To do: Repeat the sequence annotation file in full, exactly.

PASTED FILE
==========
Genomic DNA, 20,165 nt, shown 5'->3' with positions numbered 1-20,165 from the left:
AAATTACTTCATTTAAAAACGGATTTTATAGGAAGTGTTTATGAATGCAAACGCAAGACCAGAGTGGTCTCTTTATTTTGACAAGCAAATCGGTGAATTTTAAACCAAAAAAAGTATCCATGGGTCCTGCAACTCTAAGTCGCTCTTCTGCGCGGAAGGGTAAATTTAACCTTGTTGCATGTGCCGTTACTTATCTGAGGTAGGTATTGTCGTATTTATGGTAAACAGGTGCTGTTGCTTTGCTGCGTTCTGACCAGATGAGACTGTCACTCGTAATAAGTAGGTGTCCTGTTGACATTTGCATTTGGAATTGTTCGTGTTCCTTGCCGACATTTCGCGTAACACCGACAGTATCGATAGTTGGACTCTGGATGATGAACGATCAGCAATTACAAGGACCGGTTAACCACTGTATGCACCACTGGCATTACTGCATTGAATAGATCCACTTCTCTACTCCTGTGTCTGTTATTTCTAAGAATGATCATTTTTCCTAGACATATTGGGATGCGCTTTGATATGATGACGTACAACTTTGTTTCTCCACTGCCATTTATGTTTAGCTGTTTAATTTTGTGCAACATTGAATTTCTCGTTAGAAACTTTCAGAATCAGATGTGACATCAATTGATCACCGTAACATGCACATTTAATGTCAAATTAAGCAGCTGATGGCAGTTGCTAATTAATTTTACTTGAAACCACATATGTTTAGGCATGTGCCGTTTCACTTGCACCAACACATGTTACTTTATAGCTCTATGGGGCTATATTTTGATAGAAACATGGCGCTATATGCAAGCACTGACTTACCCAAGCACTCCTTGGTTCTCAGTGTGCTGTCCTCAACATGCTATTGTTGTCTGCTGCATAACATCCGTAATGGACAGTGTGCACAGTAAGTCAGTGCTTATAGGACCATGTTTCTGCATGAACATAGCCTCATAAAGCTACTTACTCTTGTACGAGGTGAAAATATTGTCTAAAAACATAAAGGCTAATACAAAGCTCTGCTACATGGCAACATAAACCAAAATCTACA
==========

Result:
Genomic DNA, 20,165 nt, shown 5'->3' with positions numbered 1-20,165 from the left:
AAATTACTTCATTTAAAAACGGATTTTATAGGAAGTGTTTATGAATGCAAACGCAAGACCAGAGTGGTCTCTTTATTTTGACAAGCAAATCGGTGAATTTTAAACCAAAAAAAGTATCCATGGGTCCTGCAACTCTAAGTCGCTCTTCTGCGCGGAAGGGTAAATTTAACCTTGTTGCATGTGCCGTTACTTATCTGAGGTAGGTATTGTCGTATTTATGGTAAACAGGTGCTGTTGCTTTGCTGCGTTCTGACCAGATGAGACTGTCACTCGTAATAAGTAGGTGTCCTGTTGACATTTGCATTTGGAATTGTTCGTGTTCCTTGCCGACATTTCGCGTAACACCGACAGTATCGATAGTTGGACTCTGGATGATGAACGATCAGCAATTACAAGGACCGGTTAACCACTGTATGCACCACTGGCATTACTGCATTGAATAGATCCACTTCTCTACTCCTGTGTCTGTTATTTCTAAGAATGATCATTTTTCCTAGACATATTGGGATGCGCTTTGATATGATGACGTACAACTTTGTTTCTCCACTGCCATTTATGTTTAGCTGTTTAATTTTGTGCAACATTGAATTTCTCGTTAGAAACTTTCAGAATCAGATGTGACATCAATTGATCACCGTAACATGCACATTTAATGTCAAATTAAGCAGCTGATGGCAGTTGCTAATTAATTTTACTTGAAACCACATATGTTTAGGCATGTGCCGTTTCACTTGCACCAACACATGTTACTTTATAGCTCTATGGGGCTATATTTTGATAGAAACATGGCGCTATATGCAAGCACTGACTTACCCAAGCACTCCTTGGTTCTCAGTGTGCTGTCCTCAACATGCTATTGTTGTCTGCTGCATAACATCCGTAATGGACAGTGTGCACAGTAAGTCAGTGCTTATAGGACCATGTTTCTGCATGAACATAGCCTCATAAAGCTACTTACTCTTGTACGAGGTGAAAATATTGTCTAAAAACATAAAGGCTAATACAAAGCTCTGCTACATGGCAACATAAACCAAAATCTACA